A common FAQ is “What Should I Practice?”. But a more important SAQ (“should ask question”) is “Why Do I Practice?”.

Many have defined practicing as “the act of rehearsing a behavior over and over, or engaging in an activity again and again, for the purpose of improving or mastering it, as in the phrase ‘practice makes perfect’”. While that may be the case with cooking, shooting a basketball, and even classical piano practice — jazz piano practice serves a different underlying purpose that we will examine.

What separates jazz from some other styles of music is that it is a music of the moment — ‘spontaneous creativity’. So the goal of practicing jazz is to best equip yourself to spontaneously create. There is a fine balance between over-practicing to the point that your playing becomes rote, and practicing to the point that allows you to have the proper tools at your disposal to create in the moment.

The underlying purpose of practicing jazz is to slow down the process and extract your internal information. As Hal Galper says, “the goals of practicing are to develop one’s internal processes. The goal of playing is to use these processes as performance tools. A instrument is an input device used to train internal processes, like the keyboard of a computer. When performing, an instrument acts like a computer’s printer. It is the output device. The internal processes can be compared to software code that you’re constantly writing and rewriting.”

The aim is to achieve highest level of awareness in order to attain highest level of control. Renowned bassist Anthony Wellington believes there are 4 Levels of Awareness as it applies to getting better on the instrument:

  1. Unconscious Not Knowing: (blissful state)
    • a child-like ignorance where you don’t even know what it is you don’t know (when you first get a new instrument for example)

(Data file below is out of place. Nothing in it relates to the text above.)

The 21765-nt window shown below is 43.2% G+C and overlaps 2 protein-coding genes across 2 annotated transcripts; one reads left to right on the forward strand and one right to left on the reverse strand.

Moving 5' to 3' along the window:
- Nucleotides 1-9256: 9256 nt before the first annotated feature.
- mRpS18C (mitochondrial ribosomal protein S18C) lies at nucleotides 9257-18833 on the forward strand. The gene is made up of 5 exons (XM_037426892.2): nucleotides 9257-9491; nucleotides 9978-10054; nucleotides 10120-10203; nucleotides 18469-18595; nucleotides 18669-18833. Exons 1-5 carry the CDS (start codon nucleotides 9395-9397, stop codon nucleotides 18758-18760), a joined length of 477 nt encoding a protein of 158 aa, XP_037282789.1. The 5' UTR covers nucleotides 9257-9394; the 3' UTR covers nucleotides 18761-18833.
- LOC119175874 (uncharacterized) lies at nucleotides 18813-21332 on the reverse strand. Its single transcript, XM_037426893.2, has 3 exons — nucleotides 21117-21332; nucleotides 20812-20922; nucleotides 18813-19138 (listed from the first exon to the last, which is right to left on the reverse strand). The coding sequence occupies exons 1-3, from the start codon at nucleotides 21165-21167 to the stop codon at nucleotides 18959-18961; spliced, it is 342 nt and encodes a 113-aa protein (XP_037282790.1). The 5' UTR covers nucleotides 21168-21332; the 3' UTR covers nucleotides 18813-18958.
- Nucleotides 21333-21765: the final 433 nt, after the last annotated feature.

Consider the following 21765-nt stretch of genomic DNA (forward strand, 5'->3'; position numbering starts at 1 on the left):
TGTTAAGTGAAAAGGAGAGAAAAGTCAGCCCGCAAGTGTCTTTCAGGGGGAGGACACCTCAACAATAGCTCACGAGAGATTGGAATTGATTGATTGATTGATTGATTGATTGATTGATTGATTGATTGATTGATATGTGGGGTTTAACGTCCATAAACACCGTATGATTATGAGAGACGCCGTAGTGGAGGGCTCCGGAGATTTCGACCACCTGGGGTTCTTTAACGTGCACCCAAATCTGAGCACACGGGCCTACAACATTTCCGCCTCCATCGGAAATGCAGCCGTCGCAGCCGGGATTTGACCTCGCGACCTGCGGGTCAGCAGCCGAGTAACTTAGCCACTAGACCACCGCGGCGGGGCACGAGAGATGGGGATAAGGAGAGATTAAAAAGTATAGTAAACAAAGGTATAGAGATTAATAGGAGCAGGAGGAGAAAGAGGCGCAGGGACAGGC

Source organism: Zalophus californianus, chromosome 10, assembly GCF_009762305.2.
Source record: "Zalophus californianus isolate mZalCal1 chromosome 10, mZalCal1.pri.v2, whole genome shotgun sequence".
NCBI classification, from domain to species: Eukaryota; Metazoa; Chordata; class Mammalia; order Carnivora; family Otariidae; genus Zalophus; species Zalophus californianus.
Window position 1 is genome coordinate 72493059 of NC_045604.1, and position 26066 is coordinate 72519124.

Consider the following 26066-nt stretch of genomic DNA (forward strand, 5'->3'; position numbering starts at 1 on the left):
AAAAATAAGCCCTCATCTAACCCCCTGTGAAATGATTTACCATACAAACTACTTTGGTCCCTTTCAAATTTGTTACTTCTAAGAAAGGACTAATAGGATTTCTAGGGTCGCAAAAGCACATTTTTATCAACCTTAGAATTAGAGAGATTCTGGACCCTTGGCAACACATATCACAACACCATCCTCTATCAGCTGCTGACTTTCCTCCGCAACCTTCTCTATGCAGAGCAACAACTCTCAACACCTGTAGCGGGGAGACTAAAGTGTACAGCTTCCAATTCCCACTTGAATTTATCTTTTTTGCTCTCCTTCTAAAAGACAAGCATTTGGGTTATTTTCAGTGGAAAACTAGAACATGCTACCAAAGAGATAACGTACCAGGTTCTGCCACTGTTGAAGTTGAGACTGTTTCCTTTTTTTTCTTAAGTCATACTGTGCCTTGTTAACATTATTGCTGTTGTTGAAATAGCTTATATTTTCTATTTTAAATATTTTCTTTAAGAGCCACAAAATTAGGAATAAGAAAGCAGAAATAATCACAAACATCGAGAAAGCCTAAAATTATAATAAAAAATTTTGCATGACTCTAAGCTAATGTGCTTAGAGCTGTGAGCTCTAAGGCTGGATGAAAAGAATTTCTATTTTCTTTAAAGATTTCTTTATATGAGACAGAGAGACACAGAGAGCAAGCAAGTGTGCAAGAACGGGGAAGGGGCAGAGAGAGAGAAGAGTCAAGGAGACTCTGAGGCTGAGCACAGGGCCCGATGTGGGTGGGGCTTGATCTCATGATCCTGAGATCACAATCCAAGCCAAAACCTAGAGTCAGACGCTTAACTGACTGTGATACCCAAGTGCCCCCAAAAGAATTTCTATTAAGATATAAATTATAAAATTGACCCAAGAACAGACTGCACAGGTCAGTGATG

2. Conscious Not Knowing:
    • when you realize or have been made aware of (by an instructor) everything it is you don’t know
  3. Conscious Knowing:
    • when you know some information (scales, chords, pentatonics, etc), but are very aware of what it is you are doing when implementing
  4. Unconscious Knowing: (blissful state)
    • when what you know is ingrained so well that you don’t even have to think about it

So there are only two blissful states in Wellington’s 4 Levels of Awareness. As Anthony says, “once you get out of that first level, the only way to get back to that blissful state of playing music is to take it all the way through”. While it may seem like a daunting task, no matter how big or small the information is you can know it unconsciously. Even if it’s just a major triad, you can know it so well that you don’t have to think about it anymore.

Pianist Bill Evans affirms Anthony Wellington’s philosophy that once you make the information you practice subconscious you can “then express yourself” [in performance] https://herenapotheek.nl/. Furthermore, Bill believes “most people just don’t realize the immensity of the problem and either because they can’t conquer it immediately they think that they haven’t got the ability or [because they are] so impatient they never see it through. But if you do understand the problem, then you can then enjoy your whole trip through [the 4 stages of awareness]” (Bill Evans).

So ask yourself, why do you practice? Is it to get better? Is it because you were told you should? Ultimately, the reason to practice jazz piano is to have the tools at your disposal in order to create spontaneously so that you are not frantic in the moment. The purpose is to achieve a high level of control and subsequently achieve the highest level of awareness: “unconscious unknowing”.

Bijan Taghavi is a pianist, composer, and educator currently based in New York, NY. For more information visit: BijanJazz.com.

Brenden Lowe

Brenden Lowe

2 Responses

  1. Thank you for sharing this kind of blog. Really inspires me and hopefully to everyone who reads this, In every step needs more practice to make the task successful. Grateful for your tips and guidance.

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